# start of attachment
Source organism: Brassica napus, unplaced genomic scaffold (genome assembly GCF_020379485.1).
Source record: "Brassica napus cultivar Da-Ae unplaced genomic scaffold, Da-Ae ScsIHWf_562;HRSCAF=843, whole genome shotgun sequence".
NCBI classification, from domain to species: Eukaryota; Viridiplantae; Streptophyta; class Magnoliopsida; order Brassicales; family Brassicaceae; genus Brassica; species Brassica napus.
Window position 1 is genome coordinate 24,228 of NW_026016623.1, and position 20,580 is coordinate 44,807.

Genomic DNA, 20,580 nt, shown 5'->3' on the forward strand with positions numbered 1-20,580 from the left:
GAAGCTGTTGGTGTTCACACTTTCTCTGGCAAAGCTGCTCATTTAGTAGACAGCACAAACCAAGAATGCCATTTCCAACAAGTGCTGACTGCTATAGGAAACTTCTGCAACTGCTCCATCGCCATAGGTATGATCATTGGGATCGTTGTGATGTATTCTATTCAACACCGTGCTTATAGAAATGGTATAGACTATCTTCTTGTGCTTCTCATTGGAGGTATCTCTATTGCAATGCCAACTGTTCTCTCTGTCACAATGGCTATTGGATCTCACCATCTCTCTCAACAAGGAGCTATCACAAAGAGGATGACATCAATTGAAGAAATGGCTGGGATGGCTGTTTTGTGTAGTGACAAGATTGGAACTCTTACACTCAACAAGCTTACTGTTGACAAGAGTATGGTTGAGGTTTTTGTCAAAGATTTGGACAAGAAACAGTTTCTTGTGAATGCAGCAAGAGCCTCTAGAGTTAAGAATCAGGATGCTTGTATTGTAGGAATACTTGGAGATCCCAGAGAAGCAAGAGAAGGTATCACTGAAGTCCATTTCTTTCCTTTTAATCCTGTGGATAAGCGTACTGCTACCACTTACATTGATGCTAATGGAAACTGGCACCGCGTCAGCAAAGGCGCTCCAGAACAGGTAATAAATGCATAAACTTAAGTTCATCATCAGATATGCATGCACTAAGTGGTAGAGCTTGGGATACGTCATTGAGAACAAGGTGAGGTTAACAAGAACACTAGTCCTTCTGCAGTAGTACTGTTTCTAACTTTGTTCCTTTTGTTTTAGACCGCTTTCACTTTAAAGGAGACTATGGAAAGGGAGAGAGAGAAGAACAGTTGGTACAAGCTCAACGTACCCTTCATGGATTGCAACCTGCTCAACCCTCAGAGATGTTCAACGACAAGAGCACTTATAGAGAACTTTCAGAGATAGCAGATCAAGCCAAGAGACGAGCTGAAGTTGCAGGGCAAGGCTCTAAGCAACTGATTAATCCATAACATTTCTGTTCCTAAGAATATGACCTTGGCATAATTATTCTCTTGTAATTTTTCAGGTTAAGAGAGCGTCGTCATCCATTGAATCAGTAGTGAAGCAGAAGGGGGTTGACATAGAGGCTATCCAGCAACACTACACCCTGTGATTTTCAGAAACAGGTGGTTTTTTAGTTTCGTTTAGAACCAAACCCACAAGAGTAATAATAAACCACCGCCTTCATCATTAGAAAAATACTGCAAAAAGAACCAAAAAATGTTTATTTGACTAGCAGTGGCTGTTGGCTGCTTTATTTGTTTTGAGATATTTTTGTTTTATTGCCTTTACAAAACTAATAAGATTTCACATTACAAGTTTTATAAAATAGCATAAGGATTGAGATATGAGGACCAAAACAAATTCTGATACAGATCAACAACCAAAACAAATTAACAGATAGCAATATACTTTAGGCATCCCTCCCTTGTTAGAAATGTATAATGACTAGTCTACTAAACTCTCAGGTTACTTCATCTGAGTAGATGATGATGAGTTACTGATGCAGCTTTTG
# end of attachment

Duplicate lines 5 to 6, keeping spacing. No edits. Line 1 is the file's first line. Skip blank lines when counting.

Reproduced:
Genomic DNA, 20,580 nt, shown 5'->3' on the forward strand with positions numbered 1-20,580 from the left:
GAAGCTGTTGGTGTTCACACTTTCTCTGGCAAAGCTGCTCATTTAGTAGACAGCACAAACCAAGAATGCCATTTCCAACAAGTGCTGACTGCTATAGGAAACTTCTGCAACTGCTCCATCGCCATAGGTATGATCATTGGGATCGTTGTGATGTATTCTATTCAACACCGTGCTTATAGAAATGGTATAGACTATCTTCTTGTGCTTCTCATTGGAGGTATCTCTATTGCAATGCCAACTGTTCTCTCTGTCACAATGGCTATTGGATCTCACCATCTCTCTCAACAAGGAGCTATCACAAAGAGGATGACATCAATTGAAGAAATGGCTGGGATGGCTGTTTTGTGTAGTGACAAGATTGGAACTCTTACACTCAACAAGCTTACTGTTGACAAGAGTATGGTTGAGGTTTTTGTCAAAGATTTGGACAAGAAACAGTTTCTTGTGAATGCAGCAAGAGCCTCTAGAGTTAAGAATCAGGATGCTTGTATTGTAGGAATACTTGGAGATCCCAGAGAAGCAAGAGAAGGTATCACTGAAGTCCATTTCTTTCCTTTTAATCCTGTGGATAAGCGTACTGCTACCACTTACATTGATGCTAATGGAAACTGGCACCGCGTCAGCAAAGGCGCTCCAGAACAGGTAATAAATGCATAAACTTAAGTTCATCATCAGATATGCATGCACTAAGTGGTAGAGCTTGGGATACGTCATTGAGAACAAGGTGAGGTTAACAAGAACACTAGTCCTTCTGCAGTAGTACTGTTTCTAACTTTGTTCCTTTTGTTTTAGACCGCTTTCACTTTAAAGGAGACTATGGAAAGGGAGAGAGAGAAGAACAGTTGGTACAAGCTCAACGTACCCTTCATGGATTGCAACCTGCTCAACCCTCAGAGATGTTCAACGACAAGAGCACTTATAGAGAACTTTCAGAGATAGCAGATCAAGCCAAGAGACGAGCTGAAGTTGCAGGGCAAGGCTCTAAGCAACTGATTAATCCATAACATTTCTGTTCCTAAGAATATGACCTTGGCATAATTATTCTCTTGTAATTTTTCAGGTTAAGAGAGCGTCGTCATCCATTGAATCAGTAGTGAAGCAGAAGGGGGTTGACATAGAGGCTATCCAGCAACACTACACCCTGTGATTTTCAGAAACAGGTGGTTTTTTAGTTTCGTTTAGAACCAAACCCACAAGAGTAATAATAAACCACCGCCTTCATCATTAGAAAAATACTGCAAAAAGAACCAAAAAATGTTTATTTGACTAGCAGTGGCTGTTGGCTGCTTTATTTGTTTTGAGATATTTTTGTTTTATTGCCTTTACAAAACTAATAAGATTTCACATTACAAGTTTTATAAAATAGCATAAGGATTGAGATATGAGGACCAAAACAAATTCTGATACAGATCAACAACCAAAACAAATTAACAGATAGCAATATACTTTAGGCATCCCTCCCTTGTTAGAAATGTATAATGACTAGTCTACTAAACTCTCAGGTTACTTCATCTGAGTAGATGATGATGAGTTACTGATGCAGCTTTTG